It turned out that we were stuck in the alley. All the buildings are connected. So we wandered around till we got out. We went out on a street and I heard the ominous sound of dog tags. It's only ominous because Benji, alas, doesn't get along with other dogs. I turned and looked. Two big, mottled dogs were standing at attention across the street, wondering what we were up to, wondering if there were a game to be played, a snack to be had, a sudden war, what? In the end, the dogs and I just looked at each other, wondering. Benji, on the other hand, was snoozling around in some weeds, paying attention to none of us.

The critters at home act like this, too. I'll look up from the keyboard and see that Benji's on his couch, looking at me like, "What? What're we gonna do now?" And Mittens will have her head up, too -- amazingly -- unfurled from the wooden table long enough to maintain a similar gaze aimed at me. Sunny's on the floor, looking up at me expectantly.

What do they want?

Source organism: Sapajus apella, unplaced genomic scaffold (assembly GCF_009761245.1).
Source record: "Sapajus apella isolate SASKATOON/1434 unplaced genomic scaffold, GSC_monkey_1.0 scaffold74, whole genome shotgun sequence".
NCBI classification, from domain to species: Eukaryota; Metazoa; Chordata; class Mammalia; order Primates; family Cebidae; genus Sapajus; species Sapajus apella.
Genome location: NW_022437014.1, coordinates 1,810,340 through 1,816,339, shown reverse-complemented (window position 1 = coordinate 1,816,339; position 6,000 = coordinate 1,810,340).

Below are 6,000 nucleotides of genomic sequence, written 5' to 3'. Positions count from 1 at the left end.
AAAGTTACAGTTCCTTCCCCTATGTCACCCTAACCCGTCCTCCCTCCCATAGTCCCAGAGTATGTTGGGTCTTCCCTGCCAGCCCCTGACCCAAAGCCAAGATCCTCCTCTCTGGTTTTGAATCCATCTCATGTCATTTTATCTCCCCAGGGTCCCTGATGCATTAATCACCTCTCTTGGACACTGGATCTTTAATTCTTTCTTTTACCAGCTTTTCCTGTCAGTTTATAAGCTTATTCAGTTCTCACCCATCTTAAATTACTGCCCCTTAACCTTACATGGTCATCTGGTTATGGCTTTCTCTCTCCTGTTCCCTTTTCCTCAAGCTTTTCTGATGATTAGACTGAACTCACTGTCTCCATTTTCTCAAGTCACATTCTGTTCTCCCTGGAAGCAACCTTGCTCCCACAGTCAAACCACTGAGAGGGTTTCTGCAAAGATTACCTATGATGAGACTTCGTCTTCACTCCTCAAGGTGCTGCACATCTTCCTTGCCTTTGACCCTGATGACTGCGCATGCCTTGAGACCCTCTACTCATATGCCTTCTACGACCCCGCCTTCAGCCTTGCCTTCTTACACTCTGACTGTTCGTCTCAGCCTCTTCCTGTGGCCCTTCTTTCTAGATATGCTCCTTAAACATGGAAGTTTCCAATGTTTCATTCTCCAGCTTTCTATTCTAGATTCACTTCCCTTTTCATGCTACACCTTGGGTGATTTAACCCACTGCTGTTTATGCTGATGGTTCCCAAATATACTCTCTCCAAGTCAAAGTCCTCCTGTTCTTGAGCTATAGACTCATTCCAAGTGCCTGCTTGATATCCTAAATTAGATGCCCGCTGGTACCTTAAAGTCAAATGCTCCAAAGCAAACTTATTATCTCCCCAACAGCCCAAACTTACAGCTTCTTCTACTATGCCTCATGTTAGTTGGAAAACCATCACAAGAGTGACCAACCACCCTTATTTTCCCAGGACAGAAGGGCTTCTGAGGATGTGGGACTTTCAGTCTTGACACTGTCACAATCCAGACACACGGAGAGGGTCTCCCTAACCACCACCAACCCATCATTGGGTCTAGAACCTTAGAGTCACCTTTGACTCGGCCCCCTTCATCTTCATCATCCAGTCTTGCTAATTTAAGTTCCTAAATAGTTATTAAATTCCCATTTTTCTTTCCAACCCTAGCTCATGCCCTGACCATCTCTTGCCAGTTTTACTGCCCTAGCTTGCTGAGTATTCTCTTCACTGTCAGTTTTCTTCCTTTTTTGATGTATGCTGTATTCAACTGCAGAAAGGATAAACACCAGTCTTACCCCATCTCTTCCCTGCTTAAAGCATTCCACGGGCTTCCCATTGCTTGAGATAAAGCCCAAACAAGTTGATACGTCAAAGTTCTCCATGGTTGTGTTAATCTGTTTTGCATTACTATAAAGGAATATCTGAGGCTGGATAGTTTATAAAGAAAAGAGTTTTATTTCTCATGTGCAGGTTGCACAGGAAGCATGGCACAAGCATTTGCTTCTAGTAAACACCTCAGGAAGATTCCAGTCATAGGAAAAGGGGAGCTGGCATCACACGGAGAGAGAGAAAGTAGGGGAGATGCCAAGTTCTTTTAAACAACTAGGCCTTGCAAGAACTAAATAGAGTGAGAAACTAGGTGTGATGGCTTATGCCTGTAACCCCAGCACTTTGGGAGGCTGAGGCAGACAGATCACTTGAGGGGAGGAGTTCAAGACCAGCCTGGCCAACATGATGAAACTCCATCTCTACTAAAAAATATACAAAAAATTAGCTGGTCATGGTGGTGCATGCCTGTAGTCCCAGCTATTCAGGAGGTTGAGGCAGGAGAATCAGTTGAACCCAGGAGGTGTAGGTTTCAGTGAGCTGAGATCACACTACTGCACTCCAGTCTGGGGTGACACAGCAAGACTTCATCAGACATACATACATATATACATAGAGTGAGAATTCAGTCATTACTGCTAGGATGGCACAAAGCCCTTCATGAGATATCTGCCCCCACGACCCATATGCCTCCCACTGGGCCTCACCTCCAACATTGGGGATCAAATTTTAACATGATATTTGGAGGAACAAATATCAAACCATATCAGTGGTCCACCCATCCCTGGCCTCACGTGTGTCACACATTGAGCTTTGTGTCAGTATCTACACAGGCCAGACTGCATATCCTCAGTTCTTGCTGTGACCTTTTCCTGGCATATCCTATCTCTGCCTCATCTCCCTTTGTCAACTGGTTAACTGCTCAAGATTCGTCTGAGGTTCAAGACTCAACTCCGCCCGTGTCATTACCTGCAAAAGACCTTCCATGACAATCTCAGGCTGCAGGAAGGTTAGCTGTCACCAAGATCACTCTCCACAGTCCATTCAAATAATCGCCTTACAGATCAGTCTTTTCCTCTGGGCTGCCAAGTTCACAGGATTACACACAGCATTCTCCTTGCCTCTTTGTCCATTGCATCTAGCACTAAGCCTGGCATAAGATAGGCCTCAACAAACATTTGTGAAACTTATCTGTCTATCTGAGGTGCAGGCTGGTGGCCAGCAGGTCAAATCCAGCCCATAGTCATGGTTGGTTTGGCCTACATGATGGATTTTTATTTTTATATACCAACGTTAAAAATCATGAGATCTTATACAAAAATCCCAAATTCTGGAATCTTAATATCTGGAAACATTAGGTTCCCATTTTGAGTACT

Benji and I rounded the corner, back on the civilized sidewalk now, and there was a young man with two young sisters or two young daughters or something. I can't judge ages. It seems like I used to be able to at least guess the decade, but even that dubious skill was lost when I turned forty.

I overheard the littler girl telling her father that she's afraid of dogs. Well, I can't tolerate that, so I told her Benji's nobody to be afraid of. I asked if she'd come pet him but she just stared at me. The older girl came willingly. Benji, on the other hand, was snoozling around in some other weeds, paying attention to none of us. When he could be convinced to join the fun, he showed up with teeny little plant pods on him. I picked them off while the bigger girl pet him and then the littler one decided not to be afraid of him, and she pet him, too.

I told her that she can no longer say she's afraid of dogs. I gave her permission (like it's mine to give) to say she's afraid of all dogs except one. "And if there's one, there's got to be two."

There's no logic to that, but no one was screaming for logic ...

I was always afraid of dogs when I was a kid. Well, and when I was a grownup, too. Even little dogs could kind of spook me. I don't really understand it. We had a dog once, Gramps. He was a beagle-mutt, I think, from Bliss (NY), I think. Still, I've always been at least wary of dogs.